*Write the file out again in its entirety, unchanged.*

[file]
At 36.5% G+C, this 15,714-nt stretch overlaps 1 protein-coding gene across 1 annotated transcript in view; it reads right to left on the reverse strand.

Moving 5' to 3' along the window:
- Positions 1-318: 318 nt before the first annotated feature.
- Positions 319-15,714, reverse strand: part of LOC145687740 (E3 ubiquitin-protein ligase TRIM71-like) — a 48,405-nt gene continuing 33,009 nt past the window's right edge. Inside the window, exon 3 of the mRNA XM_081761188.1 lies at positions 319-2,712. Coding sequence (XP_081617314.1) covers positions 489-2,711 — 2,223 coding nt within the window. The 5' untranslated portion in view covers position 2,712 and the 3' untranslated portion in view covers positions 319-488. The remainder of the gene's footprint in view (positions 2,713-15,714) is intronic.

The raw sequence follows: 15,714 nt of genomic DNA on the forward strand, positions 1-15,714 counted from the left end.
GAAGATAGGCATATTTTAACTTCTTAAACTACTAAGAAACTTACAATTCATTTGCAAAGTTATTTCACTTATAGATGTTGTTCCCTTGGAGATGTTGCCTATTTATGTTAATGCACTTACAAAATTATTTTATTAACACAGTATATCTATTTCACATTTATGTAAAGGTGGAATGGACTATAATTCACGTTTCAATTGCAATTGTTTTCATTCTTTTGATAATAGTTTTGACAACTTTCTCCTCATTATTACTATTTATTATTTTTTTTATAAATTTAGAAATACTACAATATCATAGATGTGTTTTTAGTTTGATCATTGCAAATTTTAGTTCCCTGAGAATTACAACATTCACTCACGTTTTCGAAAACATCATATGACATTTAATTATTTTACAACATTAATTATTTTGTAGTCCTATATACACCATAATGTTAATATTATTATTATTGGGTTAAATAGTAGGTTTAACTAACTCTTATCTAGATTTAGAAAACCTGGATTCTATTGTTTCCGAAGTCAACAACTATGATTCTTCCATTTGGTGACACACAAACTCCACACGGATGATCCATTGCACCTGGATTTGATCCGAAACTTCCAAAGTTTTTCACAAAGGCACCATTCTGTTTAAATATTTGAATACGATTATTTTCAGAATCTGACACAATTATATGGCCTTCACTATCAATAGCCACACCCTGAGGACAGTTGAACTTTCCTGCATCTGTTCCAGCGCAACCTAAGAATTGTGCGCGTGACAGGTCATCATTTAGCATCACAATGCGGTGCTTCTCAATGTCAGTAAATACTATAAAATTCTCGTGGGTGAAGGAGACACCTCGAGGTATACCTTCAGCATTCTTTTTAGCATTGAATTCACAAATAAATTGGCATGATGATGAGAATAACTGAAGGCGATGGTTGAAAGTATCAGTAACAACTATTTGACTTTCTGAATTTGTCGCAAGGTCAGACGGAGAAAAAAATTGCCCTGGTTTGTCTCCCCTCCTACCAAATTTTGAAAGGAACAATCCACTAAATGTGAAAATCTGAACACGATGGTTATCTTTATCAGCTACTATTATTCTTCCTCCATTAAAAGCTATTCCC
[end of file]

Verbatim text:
At 36.5% G+C, this 15,714-nt stretch overlaps 1 protein-coding gene across 1 annotated transcript in view; it reads right to left on the reverse strand.

Moving 5' to 3' along the window:
- Positions 1-318: 318 nt before the first annotated feature.
- Positions 319-15,714, reverse strand: part of LOC145687740 (E3 ubiquitin-protein ligase TRIM71-like) — a 48,405-nt gene continuing 33,009 nt past the window's right edge. Inside the window, exon 3 of the mRNA XM_081761188.1 lies at positions 319-2,712. Coding sequence (XP_081617314.1) covers positions 489-2,711 — 2,223 coding nt within the window. The 5' untranslated portion in view covers position 2,712 and the 3' untranslated portion in view covers positions 319-488. The remainder of the gene's footprint in view (positions 2,713-15,714) is intronic.

The raw sequence follows: 15,714 nt of genomic DNA on the forward strand, positions 1-15,714 counted from the left end.
GAAGATAGGCATATTTTAACTTCTTAAACTACTAAGAAACTTACAATTCATTTGCAAAGTTATTTCACTTATAGATGTTGTTCCCTTGGAGATGTTGCCTATTTATGTTAATGCACTTACAAAATTATTTTATTAACACAGTATATCTATTTCACATTTATGTAAAGGTGGAATGGACTATAATTCACGTTTCAATTGCAATTGTTTTCATTCTTTTGATAATAGTTTTGACAACTTTCTCCTCATTATTACTATTTATTATTTTTTTTATAAATTTAGAAATACTACAATATCATAGATGTGTTTTTAGTTTGATCATTGCAAATTTTAGTTCCCTGAGAATTACAACATTCACTCACGTTTTCGAAAACATCATATGACATTTAATTATTTTACAACATTAATTATTTTGTAGTCCTATATACACCATAATGTTAATATTATTATTATTGGGTTAAATAGTAGGTTTAACTAACTCTTATCTAGATTTAGAAAACCTGGATTCTATTGTTTCCGAAGTCAACAACTATGATTCTTCCATTTGGTGACACACAAACTCCACACGGATGATCCATTGCACCTGGATTTGATCCGAAACTTCCAAAGTTTTTCACAAAGGCACCATTCTGTTTAAATATTTGAATACGATTATTTTCAGAATCTGACACAATTATATGGCCTTCACTATCAATAGCCACACCCTGAGGACAGTTGAACTTTCCTGCATCTGTTCCAGCGCAACCTAAGAATTGTGCGCGTGACAGGTCATCATTTAGCATCACAATGCGGTGCTTCTCAATGTCAGTAAATACTATAAAATTCTCGTGGGTGAAGGAGACACCTCGAGGTATACCTTCAGCATTCTTTTTAGCATTGAATTCACAAATAAATTGGCATGATGATGAGAATAACTGAAGGCGATGGTTGAAAGTATCAGTAACAACTATTTGACTTTCTGAATTTGTCGCAAGGTCAGACGGAGAAAAAAATTGCCCTGGTTTGTCTCCCCTCCTACCAAATTTTGAAAGGAACAATCCACTAAATGTGAAAATCTGAACACGATGGTTATCTTTATCAGCTACTATTATTCTTCCTCCATTAAAAGCTATTCCC